Posts in Winter

Mulching your garden

Fruit, Winter


Premulch - Put down a good dose of manure (preferrably more rotted than this!) and some fertiliser.

Premulch - Put down a good dose of manure (preferably more rotted than this!) and some fertiliser.

Winter is the time to be putting down mulch in your garden.  As I mentioned in my previous post about mulching the vegetable garden, mulching – covering the soil with a protective layer- is an important task.  In the fruit and vegetable garden mulch should preferably be some sort of organic matter, because then it will add to the health of the soil.  However in an ornamental garden non-organic mulches such as pebbles may be appropriate.

As you can see from the photos below, the mulch I selected was fairly newly shredded tree material.  This will work fine and provide a good protective layer against weeds, but because it is quite new it will draw nitrogen from the soil as it breaks down.  This obviously isn’t a good thing for plants as it reduces the amount of nitrogen they have for growth.  To offset this I would recommend applying a good dose of fertiliser to the surface of the soil like blood and bone and/or rooster poo.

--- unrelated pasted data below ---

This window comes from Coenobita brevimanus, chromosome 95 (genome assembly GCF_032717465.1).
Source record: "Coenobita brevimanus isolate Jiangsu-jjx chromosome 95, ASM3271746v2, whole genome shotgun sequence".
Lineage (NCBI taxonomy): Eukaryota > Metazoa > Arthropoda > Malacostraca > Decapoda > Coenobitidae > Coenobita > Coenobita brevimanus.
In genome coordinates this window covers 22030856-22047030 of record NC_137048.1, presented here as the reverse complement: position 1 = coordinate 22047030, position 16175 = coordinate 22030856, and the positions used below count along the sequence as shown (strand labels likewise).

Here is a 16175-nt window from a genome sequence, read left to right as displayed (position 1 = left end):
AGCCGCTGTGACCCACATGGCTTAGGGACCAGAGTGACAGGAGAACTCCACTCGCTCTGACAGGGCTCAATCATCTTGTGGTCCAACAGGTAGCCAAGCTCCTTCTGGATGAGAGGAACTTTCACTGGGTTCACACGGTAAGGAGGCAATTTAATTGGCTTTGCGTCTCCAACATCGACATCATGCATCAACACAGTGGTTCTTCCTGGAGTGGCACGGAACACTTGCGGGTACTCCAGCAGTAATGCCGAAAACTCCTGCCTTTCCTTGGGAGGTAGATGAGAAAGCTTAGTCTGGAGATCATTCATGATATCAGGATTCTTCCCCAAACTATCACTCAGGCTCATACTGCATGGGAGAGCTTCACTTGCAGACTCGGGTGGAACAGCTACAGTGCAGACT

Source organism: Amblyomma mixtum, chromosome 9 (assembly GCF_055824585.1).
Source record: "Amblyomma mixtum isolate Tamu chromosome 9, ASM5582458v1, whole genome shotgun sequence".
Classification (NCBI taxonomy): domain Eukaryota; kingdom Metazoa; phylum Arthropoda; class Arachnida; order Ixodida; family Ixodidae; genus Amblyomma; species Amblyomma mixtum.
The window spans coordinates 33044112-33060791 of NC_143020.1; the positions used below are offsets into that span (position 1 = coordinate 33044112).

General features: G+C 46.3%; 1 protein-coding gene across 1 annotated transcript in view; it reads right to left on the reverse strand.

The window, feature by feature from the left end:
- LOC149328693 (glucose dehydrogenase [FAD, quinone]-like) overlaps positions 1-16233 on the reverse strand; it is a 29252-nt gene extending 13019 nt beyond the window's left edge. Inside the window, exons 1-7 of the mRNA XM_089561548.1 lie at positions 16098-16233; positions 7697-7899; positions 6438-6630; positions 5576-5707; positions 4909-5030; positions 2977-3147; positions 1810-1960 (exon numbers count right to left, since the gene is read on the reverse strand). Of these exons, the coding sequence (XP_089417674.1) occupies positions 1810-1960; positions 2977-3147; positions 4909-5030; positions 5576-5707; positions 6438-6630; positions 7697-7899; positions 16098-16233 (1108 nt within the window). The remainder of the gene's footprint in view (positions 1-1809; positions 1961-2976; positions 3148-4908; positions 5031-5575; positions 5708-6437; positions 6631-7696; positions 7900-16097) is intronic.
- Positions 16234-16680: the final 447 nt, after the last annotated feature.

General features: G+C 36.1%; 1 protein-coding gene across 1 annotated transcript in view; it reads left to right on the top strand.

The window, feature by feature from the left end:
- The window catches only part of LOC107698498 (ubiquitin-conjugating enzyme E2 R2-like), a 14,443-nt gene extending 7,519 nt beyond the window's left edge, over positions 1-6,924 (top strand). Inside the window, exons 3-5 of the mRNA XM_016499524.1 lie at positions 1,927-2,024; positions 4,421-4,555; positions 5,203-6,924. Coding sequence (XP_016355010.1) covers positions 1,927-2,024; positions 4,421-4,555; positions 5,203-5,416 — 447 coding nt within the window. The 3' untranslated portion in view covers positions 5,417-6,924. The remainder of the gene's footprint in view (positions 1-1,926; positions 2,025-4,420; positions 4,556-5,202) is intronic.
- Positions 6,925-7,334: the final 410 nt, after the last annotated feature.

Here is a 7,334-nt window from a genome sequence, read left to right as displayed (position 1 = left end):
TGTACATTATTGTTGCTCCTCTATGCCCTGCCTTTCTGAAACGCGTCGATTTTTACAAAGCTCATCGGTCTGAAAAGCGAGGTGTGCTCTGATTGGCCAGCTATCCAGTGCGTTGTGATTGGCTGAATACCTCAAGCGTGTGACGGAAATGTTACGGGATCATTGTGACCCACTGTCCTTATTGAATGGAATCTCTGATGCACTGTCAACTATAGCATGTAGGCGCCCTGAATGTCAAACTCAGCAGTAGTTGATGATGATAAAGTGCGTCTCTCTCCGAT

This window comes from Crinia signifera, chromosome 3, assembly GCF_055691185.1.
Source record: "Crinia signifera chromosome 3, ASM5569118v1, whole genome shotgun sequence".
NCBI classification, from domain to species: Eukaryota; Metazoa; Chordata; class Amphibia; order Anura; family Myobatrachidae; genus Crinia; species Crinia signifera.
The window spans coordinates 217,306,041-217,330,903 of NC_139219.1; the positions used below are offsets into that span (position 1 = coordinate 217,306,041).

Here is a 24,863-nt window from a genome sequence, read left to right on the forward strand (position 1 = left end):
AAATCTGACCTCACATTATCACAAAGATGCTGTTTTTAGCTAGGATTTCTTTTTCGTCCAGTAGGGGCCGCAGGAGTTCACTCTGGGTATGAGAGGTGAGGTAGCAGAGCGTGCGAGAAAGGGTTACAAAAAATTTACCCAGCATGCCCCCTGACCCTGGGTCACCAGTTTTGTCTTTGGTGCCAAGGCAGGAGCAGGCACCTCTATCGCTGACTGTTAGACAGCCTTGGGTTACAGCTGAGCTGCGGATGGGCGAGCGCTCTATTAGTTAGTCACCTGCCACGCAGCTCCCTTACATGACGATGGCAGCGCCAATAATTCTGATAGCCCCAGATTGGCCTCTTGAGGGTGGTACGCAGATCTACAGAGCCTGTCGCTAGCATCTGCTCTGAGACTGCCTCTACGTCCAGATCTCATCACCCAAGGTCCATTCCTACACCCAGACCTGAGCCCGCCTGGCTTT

Why mulch?

Mulch offers many important benefits to the gardener.  The first of which is it helps keep the weeds down.  Apart from looking unsightly, weeds compete with your plants from nutrients, limiting their growth.

Secondly, mulch helps keep moisture in the soil.  In Melbourne where I garden, the summers can be very hot, and exposed soil will dry out much

Cover with a good layer of mulch (3-5 inches).  Keep it away from the plant trunk.

Cover with a good layer of mulch (3-5 inches). Keep it away from the plant trunk.

more quickly than covered soil, leaving your plants prone to heat shock.  A good layer of mulch will trap the moisture in the soil, just where your plants need it.

Thirdly, keeping the soil moist helps with the microflora of the soil.  Good healthy soil has fungi and bacteria that live within it. These help release nutrients in the soil and can help reduce the growth of harmful organisms.  When the soil heats up and dries out, this sterilises the soil, reducing the number of microflora in turn reducing soil fertility.  Mulching will help prevent this.

How to mulch.

Firstly start by removing any weeds and grasses around your plants.  This will stop them simply growing through the mulch you apply.  Like I said above the next step is to put a layer of fertiliser down to provide some available nitrogen.  Also it is easier to apply fertiliser for your plants before you put down the mulch.

Lastly finish by applying a good layer of the mulch, between 3-5 inches.  This depth will really help to keep the weeds down and build a good soil microclimate.  Just be sure to keep the mulch away from the trunks of your trees.  If it is too close it can cause collar rot of the trunk, killing the tree.